BON: THE LAST HIGHWAY: THE UNTOLD STORY OF BON SCOTT AND AC/DC'S BACK IN BLACK is available now through Amazon, Barnes & Noble, Booktopia, FNAC and hundreds of other retailers around the world.
Today Powerage stands tall in the AC/DC catalogue and is a favourite among AC/DC fans and rock musicians the world over, including Eddie Van Halen and Keith Richards. Aside from Bon Scott hitting his peak in his lyric writing, it also features some of the grooviest basslines AC/DC ever recorded, particularly on songs such as ‘Gimme A Bullet’, ‘Down Payment Blues’ and ‘Gone Shootin’’.
To my ears (and the ears of many musicians who have contacted me about it over the years), there is a perceptible difference from later AC/DC albums on which Cliff Williams plays bass, which is probably one reason why Powerage, recorded in early 1978 in Sydney, Australia, still sounds so special.
As one musician who shall remain nameless put it: ‘I don't care what AC/DC says, that's George Young playing bass on Powerage. The bass playing on “Gimme a Bullet” is outstanding. I like Cliff but George is in a different class. I love George's bass playing: very similar style to Andy Fraser from Free, slippery and groovy. Check out the studio version of “High Voltage”: it sits in a different place in the groove; very clever playing. Unless Cliff just learned George’s bass line – but I'd doubt it, as he never played it like that again.’
But to a corps of hardened AC/DC fans there is no argument to be had: it was Cliff on Powerage and that's the end of the matter.
In his autobiography Dog Eat Dog, former AC/DC manager Michael Browning claims the British-born Williams, who was having work-visa issues at the time, ‘reached Alberts [Studios in Sydney, Australia,] in January 1978, just in time for the recording sessions… it was his first record with the band and he loved playing on it’.
Mark Opitz, who engineered the album, wrote in his own autobiography, Sophisto-Punk, that Williams ‘wasn’t there for the first month of Powerage… so George played bass during rehearsals’.
Yet the man who made way for Williams the year before, Mark Evans, told me a markedly different story when I wrote my 2013 book, The Youngs: ‘My understanding of the situation is that George played bass on the whole album.’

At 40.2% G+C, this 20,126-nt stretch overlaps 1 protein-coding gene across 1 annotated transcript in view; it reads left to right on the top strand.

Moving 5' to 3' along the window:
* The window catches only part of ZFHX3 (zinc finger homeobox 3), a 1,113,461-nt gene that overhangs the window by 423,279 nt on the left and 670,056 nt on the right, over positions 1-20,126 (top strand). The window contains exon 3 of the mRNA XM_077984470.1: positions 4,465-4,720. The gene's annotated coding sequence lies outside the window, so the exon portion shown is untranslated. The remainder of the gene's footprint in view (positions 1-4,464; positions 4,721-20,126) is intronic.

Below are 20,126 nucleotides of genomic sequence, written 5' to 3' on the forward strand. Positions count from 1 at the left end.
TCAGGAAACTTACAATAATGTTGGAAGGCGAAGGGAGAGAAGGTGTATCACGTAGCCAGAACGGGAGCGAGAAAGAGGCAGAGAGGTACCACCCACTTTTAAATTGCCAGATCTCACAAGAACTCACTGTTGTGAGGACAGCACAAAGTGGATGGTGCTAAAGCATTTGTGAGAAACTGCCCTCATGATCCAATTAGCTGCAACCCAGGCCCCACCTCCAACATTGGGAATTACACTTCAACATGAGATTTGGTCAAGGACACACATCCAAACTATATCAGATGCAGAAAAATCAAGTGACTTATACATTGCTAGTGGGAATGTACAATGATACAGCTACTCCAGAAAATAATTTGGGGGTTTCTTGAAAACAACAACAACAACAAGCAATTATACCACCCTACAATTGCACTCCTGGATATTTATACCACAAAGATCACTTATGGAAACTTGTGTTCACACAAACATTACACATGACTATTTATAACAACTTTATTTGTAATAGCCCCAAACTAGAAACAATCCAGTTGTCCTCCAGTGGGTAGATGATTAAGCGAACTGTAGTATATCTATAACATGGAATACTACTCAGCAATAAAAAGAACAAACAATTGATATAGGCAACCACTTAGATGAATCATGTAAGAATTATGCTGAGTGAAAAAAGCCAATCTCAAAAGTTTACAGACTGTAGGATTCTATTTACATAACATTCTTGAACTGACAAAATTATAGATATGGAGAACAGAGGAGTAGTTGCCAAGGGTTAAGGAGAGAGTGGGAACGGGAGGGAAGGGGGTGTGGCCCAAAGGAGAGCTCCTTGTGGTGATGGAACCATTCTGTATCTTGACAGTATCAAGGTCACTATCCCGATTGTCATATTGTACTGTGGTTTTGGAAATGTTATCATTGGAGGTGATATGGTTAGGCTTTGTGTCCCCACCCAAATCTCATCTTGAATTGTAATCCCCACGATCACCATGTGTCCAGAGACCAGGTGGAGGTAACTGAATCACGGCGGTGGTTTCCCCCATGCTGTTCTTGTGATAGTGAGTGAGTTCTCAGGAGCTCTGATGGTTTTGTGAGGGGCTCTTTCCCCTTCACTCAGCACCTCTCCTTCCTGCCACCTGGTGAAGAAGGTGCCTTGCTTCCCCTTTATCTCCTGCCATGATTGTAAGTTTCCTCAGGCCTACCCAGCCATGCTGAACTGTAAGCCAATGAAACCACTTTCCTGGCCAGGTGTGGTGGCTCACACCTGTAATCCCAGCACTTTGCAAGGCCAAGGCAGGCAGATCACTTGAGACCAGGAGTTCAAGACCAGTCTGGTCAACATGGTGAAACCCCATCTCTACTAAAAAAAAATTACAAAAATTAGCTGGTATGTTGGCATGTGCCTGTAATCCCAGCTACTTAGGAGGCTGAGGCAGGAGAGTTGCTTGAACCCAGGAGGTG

In an interview with Bass Player, Williams rubbished the allegation (and talk Evans himself may have played on some of Powerage): ‘Not at all, and Mark was long gone at that point… I finally got my [Australian] visa, it was all good, and we did the album.’
In support of Williams, it’s well established that heavy rehearsals were going on for AC/DC’s fifth Australian studio album, a few weeks’ worth.
‘Mark [Evans] was long gone at that point… I finally got my [Australian] visa, it was all good and we did the album.'
– Cliff Williams
The truth, however, is Evans was hardly ‘long gone’ from Alberts. Evans was actually recording with Finch (aka Contraband) right in the adjacent studio to where AC/DC were rehearsing Powerage.
Evans remembered all his gear being set up and ‘I’d come in the next day with my white bass [which would be] sitting up, [I’d] pick it up, and the tuning would be different on it.’
Owen Orford, lead singer of Contraband, confirms ‘it was January ’78’ and the recording took place ‘opposite George and Harry [Vanda]’s studio’.
Evans said he had a good idea who was using his bass.
‘“I know.” So I’d go in next door and [I’d say], “Hey George, did you borrow my bass?’” [And he responded:] “Oh yeah, we did some bass tracks and we came and borrowed your bass.” I would have met Cliff between the recording of Powerage and Highway To Hell. From my memory, the sessions for [Powerage], in the back of my mind, I don’t [think] Cliff was in town for that or much of that.’
George certainly wasn’t afraid to throw his weight around in the studio as a bass player, as Rob Bailey, AC/DC’s bass player who was supplanted by George during the recording of AC/DC’s first album, High Voltage, and Evans, who had to stand by as George did some bass parts on albums he worked on, will both attest.
It's now well established that AC/DC album credits don't always tell the full story of who played on the recordings and AC/DC already had a history of using early monitor mixes in final recordings, such as the 1975 single ‘High Voltage’, on which George’s bass is highly distinctive.
Explains Tristin Norwell, a London-based record producer and composer who got his start at Alberts: ‘Monitor mixes are often mono, never more than stereo. In a rehearsal room in the 1970s you may have had a cheap little ¼ inch recorder taking a stereo mix of the monitor board, using all the mics in the room. It’s a rough ’n’ ready capture – usually dreadful – of a live rehearsal session. In proper recording sessions a monitor mix is usually a version of the song “as it stands”. Traditionally you have a recording day, and then a day mixing all the tracks – instruments – together to create a final mix. This stereo mix then gets mastered by another boffin.
‘From my memory, the sessions for [Powerage], in the back of my mind, I don’t [think] Cliff was in town for that or much of that.’